Analysts at Fitch Ratings say the rollout of the various parts of the Affordable Care Act won't radically overhaul the health care sector overnight. In fact, they write, the breathlessly anticipated bump in patient volumes early next year merely "might provide a temporary boost to utilization." Beyond that, the biggest effect of the reform law will be to quicken the already vigorous pace of mergers and acquisitions.
Without an obvious catalyst for a recovery in weak organic growth, healthcare providers must instead look for a bottom-up solution to offset the effects on financial results. A trend of industry consolidation is reflective of the fact that economies of scale and vertical consolidation will support profitability in an environment where healthcare providers face slow organic growth and are required to accept more financial risk, such as through bundled or value-based payments.
Much of the impressive 2013 run for hospital stocks has been optimism about the sector's 2014 prospects, when large numbers of uninsured people will make their way into the system. But Fitch Ratings analysts on Thursday said the benefit won't be instantaneous.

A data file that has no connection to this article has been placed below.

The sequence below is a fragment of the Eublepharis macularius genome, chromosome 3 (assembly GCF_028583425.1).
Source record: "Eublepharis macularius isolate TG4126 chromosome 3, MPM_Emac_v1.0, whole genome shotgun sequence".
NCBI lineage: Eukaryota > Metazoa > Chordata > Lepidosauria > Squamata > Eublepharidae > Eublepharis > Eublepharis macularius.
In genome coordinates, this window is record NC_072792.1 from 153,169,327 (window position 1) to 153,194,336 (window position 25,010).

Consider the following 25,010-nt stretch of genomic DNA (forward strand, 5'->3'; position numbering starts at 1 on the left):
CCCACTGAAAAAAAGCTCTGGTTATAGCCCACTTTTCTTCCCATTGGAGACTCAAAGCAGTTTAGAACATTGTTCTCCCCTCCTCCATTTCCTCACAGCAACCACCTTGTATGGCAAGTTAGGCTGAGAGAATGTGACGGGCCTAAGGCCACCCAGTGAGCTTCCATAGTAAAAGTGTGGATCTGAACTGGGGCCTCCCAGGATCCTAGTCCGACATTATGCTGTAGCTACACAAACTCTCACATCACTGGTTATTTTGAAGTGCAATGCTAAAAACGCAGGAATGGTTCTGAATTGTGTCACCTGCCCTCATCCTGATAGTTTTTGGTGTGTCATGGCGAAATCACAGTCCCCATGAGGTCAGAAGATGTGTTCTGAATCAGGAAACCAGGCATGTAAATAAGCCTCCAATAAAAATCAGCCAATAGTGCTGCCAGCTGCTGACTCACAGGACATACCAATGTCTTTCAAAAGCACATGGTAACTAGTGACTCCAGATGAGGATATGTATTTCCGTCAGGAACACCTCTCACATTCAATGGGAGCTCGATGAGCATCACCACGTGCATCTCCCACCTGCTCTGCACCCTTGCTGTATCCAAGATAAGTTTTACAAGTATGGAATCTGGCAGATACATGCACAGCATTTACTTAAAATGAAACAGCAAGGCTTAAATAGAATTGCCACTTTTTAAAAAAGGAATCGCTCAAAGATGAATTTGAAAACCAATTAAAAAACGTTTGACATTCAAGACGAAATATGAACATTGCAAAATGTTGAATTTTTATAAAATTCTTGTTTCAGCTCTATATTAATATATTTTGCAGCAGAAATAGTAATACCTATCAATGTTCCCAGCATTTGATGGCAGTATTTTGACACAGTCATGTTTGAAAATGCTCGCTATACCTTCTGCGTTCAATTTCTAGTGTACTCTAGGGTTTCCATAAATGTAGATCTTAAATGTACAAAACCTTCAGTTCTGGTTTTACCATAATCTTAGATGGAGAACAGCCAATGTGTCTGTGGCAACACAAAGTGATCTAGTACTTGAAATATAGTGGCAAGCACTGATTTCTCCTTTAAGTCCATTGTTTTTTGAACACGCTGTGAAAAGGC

The health insurance expansion mandate of the ACA will provide a boost to the industry's weak patient utilization trends in starting in 2014. However, given the slow progress in the development of some of the key elements of the legislation, it will be a transitional year. The benefits to the hospital industry, including higher patient volumes and a lower level of uncompensated care, will occur gradually.
Editor's note: This is the third post from the Nashville Health Care Council's 2013 Leadership Health Care Delegation to Washington. Click here for other entries from this year and last.
Attendees of Leadership Health Care’s 2013 Delegation to Washington, D.C., were treated to a keynote speech by David Wasserman, house editor for The Cook Political Report. Founded in 1984, The Cook Political Report provides analyses of Presidential, U.S. Senate, House and gubernatorial races. In addition to his current role, Wasserman served as an analyst for the NBC News Election Night Decision Desk in 2012, 2010 and 2008, and has appeared on a number of networks.